I am at the doctor’s office using the handicap accessible washroom. I’m seated on the toilet with my right hand holding the grab bar and I’m stuck. I have no idea how I’m going to get up. I consider calling out for help and wonder if people in the waiting room will be able to hear me. This has happened before; I regularly get stuck in accessible washrooms.
There is a knock at the door. A voice asks, “Rita, how are you doing in there?” “I’m stuck,” I reply. The voice responds,”Let me know if you need any help.” I say nothing; I’m used to doing things by myself. I’m too tired to ask for the help that I need and too tired to explain what I need. So I set my resolve to try again. I manage to lift myself up, but my feet can’t bear my weight and I drop back down. Alone and facing my wheelchair, I want to cry.
A voice whispers, ‘you can’t choose your problems, you can only choose the solution.‘ Surprised by the clarity of the voice in my head, I repeat it with confidence. I remind myself that I’m at the doctor’s office and it’s time to get up. I resolve to use what I learned at physiotherapy. I know which muscles to engage and how to concentrate and breathe into movement. I raise myself off the seat. First try, I get a little bit higher. Second try, I feel steadier. On the third try, I’m on my feet. I swivel the feet slowly and carefully. I switch hand positions, from grab bar to wheelchair and dump myself down. Finally, I’m sitting on my wheelchair. I resolve to do my exercises regularly; if only to get myself off my derrière with ease. Next time…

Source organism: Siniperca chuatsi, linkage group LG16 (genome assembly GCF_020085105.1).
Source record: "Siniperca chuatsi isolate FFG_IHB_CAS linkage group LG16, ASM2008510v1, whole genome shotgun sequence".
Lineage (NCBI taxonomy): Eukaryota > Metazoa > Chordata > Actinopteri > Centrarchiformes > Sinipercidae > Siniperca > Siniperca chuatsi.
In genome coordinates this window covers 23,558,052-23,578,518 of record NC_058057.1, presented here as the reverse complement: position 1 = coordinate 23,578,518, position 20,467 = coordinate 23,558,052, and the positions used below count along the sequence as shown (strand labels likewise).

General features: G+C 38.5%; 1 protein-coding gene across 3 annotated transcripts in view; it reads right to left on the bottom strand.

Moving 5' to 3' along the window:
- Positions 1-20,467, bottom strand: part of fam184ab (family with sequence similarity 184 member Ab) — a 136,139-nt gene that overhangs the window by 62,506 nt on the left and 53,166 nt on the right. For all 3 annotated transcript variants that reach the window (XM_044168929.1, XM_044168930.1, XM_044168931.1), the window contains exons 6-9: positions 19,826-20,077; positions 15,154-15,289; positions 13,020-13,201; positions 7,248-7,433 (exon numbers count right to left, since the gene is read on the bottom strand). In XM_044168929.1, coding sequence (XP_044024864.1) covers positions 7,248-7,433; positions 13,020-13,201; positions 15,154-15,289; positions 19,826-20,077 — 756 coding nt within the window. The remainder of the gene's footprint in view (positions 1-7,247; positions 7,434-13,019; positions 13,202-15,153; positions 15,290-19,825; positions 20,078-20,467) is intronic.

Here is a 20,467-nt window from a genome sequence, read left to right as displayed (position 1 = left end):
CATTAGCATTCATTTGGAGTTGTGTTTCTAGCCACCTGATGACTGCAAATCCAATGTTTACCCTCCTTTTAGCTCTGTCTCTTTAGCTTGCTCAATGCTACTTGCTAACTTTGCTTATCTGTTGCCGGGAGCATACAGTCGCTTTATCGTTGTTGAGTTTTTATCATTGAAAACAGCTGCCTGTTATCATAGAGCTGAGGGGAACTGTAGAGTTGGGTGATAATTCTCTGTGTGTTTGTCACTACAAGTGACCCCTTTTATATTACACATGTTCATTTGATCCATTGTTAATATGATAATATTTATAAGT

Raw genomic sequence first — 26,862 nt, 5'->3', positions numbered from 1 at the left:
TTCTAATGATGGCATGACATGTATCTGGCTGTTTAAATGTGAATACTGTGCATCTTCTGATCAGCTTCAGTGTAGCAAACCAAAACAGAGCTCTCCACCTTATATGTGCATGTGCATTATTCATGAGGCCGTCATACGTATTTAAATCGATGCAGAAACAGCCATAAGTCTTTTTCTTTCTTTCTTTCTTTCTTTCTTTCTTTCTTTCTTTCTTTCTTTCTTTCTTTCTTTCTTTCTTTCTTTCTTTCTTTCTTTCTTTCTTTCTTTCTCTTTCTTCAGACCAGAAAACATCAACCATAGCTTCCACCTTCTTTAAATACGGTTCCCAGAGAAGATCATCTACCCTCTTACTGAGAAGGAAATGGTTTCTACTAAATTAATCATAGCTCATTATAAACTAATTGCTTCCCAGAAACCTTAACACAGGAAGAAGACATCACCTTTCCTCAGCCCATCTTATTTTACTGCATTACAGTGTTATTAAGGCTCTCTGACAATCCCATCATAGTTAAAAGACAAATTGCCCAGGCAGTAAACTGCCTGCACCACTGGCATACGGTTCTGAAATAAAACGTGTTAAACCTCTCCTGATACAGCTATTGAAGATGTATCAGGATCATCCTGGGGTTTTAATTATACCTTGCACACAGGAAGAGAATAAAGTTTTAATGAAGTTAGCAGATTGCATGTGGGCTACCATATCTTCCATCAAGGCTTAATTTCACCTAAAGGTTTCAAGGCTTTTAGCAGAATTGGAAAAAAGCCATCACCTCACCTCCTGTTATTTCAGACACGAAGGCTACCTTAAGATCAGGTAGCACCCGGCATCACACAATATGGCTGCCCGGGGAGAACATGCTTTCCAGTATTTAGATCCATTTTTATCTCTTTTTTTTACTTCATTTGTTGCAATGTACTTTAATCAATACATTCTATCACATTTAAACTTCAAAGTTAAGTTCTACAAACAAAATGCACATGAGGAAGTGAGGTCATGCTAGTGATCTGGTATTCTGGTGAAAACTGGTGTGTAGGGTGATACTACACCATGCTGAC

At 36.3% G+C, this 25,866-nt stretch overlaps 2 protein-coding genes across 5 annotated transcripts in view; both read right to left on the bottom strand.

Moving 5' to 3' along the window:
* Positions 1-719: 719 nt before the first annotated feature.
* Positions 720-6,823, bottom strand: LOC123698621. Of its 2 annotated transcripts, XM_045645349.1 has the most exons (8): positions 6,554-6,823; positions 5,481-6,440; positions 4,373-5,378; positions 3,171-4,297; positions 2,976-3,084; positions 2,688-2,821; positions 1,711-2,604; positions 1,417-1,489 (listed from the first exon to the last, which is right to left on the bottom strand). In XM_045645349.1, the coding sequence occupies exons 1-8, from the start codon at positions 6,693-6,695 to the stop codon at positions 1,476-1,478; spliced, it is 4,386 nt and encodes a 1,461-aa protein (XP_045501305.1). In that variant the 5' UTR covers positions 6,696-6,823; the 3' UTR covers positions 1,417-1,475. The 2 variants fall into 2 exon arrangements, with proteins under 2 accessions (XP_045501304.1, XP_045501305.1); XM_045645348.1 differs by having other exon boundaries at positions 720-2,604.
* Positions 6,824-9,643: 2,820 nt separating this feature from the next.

The image above is one of my most favourite paintings, “A Peaceful Waterfall” by Toronto artist Joanna Strong. See more of her work at http://joannastrong.com/